Federal investigators found scores of problems at UC Irvine Medical Center during a fall inspection that again put the troubled hospital's Medicare funding at risk, according to report released Thursday.
In an 85-page report on their surprise October inspection, regulators said they observed poor oversight and mistakes by UCI doctors, nurses and pharmacists, leading to inadequate care that in some cases harmed patients.
Among the findings:
* An 82-year-old man was mistakenly given a narcotic patch by a medical resident, without approval of doctors or pharmacists. The patch led to an overdose that required emergency intervention and may have contributed to his death a week later.
* A patient in the neuropsychiatric unit fell twice in three days and despite yelling "Help me, doctor, help me," suffered a head injury and had to be taken to intensive care.
* An on-call resident did not respond to repeated emergency pages from nurses in the neurological intensive care unit, where a patient with an irregular heartbeat languished for more than an hour.
* Pharmacists failed to monitor and store drugs correctly, allowing nurses to carry narcotics in their pockets and inject patients without proper oversight.
In July, Medicare officials issued a finding of immediate jeopardy after investigators discovered that five UCI patients had received overdoses because nurses using pain medication pumps were not properly trained. UCI officials immediately began training nurses to use the pumps, the finding was lifted within 24 hours and the hospital submitted a plan of correction.
UCI nurses said Thursday that many of the latest problems stem from understaffing and other cost-cutting, even as the facility turned a $54.2-million profit last year and the chief executive earned an $83,250 bonus.
"This is a problem of money. To provide extra training, extra staffing, is money," said Beth Kean, California Nursing Assn. director for UC nurses, including 1,000 at UCI.
Terry A. Belmont, who took over as the hospital's chief executive last year, disputed that the facility was understaffed.
Belmont, who summarized inspectors’ findings in an e-mail to his staff, said hospital officials corrected some of the problems within a month of the inspection. They are working to remedy the rest with random audits and other improvements, he said.
Earlier this week, hospital officials submitted their latest plan of correction to federal regulators. Once it is approved, federal officials will return for another surprise inspection, according to Jack Cheevers, a spokesman for the Centers for Medicare and Medicaid Services western region.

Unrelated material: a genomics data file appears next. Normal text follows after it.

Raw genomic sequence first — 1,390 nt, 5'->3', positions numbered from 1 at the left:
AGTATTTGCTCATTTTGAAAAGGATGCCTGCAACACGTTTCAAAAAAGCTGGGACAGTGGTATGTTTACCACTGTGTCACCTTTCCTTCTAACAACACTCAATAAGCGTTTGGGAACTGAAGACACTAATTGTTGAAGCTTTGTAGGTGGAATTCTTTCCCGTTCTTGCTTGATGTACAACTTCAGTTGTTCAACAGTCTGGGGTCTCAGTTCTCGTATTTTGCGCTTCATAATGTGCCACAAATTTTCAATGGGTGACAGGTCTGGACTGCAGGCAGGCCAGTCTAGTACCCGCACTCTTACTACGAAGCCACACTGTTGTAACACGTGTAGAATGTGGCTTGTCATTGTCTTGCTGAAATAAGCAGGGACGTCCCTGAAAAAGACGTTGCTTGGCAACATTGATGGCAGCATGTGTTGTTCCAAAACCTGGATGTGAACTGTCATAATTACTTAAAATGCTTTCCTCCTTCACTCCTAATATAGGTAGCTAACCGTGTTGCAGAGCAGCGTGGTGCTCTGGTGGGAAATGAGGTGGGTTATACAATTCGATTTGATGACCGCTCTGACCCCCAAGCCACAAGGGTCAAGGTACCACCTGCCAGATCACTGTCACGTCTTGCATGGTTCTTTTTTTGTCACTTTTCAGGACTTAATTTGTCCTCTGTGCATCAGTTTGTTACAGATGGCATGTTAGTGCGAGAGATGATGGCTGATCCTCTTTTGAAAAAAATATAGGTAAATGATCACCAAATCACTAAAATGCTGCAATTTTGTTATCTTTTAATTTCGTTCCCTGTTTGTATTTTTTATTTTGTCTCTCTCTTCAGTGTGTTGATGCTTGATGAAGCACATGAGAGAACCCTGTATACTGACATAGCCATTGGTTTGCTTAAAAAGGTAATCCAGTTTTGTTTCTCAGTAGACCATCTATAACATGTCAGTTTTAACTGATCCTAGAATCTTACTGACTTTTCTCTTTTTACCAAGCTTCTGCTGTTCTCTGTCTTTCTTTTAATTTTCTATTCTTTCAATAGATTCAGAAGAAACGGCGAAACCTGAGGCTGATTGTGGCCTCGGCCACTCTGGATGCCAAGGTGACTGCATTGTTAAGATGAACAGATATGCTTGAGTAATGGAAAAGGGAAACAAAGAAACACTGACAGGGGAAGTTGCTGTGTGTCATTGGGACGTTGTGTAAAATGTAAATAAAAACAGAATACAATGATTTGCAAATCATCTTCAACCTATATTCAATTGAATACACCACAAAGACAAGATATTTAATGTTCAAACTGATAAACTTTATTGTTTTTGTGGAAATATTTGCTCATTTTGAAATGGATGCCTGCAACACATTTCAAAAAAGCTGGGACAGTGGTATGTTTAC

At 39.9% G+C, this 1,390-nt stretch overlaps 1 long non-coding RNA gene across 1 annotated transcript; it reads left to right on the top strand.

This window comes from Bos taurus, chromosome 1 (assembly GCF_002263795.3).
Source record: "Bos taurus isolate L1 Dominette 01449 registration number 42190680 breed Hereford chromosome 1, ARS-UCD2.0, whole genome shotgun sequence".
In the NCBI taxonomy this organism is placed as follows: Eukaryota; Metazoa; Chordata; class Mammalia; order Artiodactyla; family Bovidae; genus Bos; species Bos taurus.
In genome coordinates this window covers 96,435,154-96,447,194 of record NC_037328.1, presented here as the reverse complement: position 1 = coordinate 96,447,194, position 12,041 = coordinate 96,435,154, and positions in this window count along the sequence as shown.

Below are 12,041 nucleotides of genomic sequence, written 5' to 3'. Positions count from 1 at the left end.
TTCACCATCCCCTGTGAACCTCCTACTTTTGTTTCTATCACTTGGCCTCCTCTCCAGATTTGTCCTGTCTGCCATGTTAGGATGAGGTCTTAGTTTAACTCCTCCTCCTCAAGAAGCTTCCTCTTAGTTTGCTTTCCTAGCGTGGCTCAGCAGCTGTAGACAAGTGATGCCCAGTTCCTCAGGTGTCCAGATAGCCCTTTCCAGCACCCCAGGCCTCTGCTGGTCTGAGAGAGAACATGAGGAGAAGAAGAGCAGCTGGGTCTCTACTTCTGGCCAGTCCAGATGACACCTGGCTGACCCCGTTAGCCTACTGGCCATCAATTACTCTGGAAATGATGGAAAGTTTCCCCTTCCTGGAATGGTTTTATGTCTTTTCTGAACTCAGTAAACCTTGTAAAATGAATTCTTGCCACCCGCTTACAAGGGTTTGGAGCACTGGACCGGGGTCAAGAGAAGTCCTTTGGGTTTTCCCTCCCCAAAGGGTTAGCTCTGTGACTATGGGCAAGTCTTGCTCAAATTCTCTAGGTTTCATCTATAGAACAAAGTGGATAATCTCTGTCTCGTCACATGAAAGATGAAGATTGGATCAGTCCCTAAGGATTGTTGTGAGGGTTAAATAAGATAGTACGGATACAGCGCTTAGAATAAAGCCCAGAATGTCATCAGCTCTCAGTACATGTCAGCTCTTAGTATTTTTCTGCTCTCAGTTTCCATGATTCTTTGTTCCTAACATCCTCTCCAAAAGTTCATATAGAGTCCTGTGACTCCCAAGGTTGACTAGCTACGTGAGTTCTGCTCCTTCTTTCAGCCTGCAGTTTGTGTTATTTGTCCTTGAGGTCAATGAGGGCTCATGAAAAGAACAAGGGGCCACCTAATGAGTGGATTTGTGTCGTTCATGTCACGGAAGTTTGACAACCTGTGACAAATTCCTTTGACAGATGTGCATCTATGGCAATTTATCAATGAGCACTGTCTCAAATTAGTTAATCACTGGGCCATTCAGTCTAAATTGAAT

Belmont said he has worked to create a culture of cooperation and accountability among physicians and staff since becoming interim chief executive in March. He was hired permanently last month.
"This organization has been in transition," Belmont said. "Our big issue now is how do we prevent human error from occurring, how do we catch it before it creates problems for our patients."
For instance, after the narcotic patch overdose, the hospital trained pharmacists to complete new forms verifying how the drugs are dispensed and mandated daily audits to prevent errors.
"Everybody's fallible. We just have to make sure we have the right processes in place" to catch errors, said Dr. Eugene Spiritus, UCI Medical Center's chief medical officer.
Spiritus also defended the compensation for hospital managers, saying they need to stay competitive in order to attract and keep talented managers, especially given the cost of living in California.
Still, Belmont said, hospital officials are considering whether managers' future bonuses should depend on passing inspections, "so that people feel more accountable for doing the right thing."
Hospital leaders have struggled to overcome a series of high-profile scandals during the last 15 years.
In 2005, the hospital closed its liver transplant program after The Times reported 32 people died awaiting livers in 2004 and 2005, even as doctors turned down organs later successfully transplanted elsewhere. In 1999 and 2000, the university's Willed Body Program drew criticism after its director performed unauthorized autopsies and sold body parts. In 1995, a team of fertility doctors at the school's Center for Reproductive Health was accused of stealing patients' eggs and embryos and implanting them in other patients without permission.